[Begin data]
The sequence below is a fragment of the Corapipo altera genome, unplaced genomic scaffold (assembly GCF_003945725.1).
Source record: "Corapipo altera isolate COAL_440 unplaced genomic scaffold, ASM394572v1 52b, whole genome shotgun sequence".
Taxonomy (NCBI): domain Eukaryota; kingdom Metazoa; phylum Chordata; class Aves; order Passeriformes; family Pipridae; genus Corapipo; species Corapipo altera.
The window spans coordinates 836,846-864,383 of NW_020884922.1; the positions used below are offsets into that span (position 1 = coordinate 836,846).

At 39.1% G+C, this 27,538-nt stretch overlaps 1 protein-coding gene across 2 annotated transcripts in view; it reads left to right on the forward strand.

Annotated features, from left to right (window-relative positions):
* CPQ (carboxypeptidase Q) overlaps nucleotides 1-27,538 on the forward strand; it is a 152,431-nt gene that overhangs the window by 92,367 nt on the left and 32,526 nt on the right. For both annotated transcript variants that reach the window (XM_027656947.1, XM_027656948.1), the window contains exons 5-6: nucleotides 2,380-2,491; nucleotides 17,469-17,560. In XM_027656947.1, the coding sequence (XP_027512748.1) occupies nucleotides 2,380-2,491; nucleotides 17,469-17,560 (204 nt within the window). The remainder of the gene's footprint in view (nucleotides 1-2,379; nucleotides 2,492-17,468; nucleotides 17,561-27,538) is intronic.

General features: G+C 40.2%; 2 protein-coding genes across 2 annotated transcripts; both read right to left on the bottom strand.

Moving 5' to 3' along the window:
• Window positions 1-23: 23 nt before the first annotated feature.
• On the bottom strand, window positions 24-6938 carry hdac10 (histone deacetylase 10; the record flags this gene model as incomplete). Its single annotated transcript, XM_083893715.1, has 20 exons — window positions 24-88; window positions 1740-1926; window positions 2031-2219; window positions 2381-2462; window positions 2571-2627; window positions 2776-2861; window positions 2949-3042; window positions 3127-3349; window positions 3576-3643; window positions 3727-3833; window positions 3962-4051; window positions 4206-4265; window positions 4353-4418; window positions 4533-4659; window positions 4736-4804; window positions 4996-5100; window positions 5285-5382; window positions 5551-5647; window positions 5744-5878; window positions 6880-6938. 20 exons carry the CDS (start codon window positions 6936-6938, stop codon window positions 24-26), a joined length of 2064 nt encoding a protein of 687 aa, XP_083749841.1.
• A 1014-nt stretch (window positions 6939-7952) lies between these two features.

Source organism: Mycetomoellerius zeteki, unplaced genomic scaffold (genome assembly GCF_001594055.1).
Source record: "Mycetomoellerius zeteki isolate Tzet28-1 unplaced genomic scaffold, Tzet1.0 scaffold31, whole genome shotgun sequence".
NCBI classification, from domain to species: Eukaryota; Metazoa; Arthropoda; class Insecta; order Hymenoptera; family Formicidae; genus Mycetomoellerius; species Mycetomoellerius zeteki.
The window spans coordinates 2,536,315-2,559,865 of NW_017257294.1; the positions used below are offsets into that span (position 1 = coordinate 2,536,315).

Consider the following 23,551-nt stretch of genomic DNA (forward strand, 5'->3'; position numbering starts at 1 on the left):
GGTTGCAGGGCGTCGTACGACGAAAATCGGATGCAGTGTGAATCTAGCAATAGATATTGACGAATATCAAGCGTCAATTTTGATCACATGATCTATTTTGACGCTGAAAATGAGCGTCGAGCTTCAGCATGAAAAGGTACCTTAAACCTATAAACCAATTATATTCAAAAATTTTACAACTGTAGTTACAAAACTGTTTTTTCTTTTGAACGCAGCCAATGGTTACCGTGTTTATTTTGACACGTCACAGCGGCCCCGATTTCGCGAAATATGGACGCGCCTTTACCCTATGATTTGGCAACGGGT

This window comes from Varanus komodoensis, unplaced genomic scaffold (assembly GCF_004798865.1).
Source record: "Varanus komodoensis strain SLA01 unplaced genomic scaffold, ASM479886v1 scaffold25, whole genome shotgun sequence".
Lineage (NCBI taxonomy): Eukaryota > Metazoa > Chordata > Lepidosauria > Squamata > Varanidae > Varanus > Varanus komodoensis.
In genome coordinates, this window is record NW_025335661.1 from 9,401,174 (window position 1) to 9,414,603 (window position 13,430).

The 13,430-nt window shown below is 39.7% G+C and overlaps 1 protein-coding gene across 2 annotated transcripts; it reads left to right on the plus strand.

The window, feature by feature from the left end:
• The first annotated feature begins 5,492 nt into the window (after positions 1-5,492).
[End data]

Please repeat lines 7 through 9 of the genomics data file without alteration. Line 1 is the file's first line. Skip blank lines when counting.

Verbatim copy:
* CPQ (carboxypeptidase Q) overlaps nucleotides 1-27,538 on the forward strand; it is a 152,431-nt gene that overhangs the window by 92,367 nt on the left and 32,526 nt on the right. For both annotated transcript variants that reach the window (XM_027656947.1, XM_027656948.1), the window contains exons 5-6: nucleotides 2,380-2,491; nucleotides 17,469-17,560. In XM_027656947.1, the coding sequence (XP_027512748.1) occupies nucleotides 2,380-2,491; nucleotides 17,469-17,560 (204 nt within the window). The remainder of the gene's footprint in view (nucleotides 1-2,379; nucleotides 2,492-17,468; nucleotides 17,561-27,538) is intronic.

General features: G+C 40.2%; 2 protein-coding genes across 2 annotated transcripts; both read right to left on the bottom strand.

Moving 5' to 3' along the window: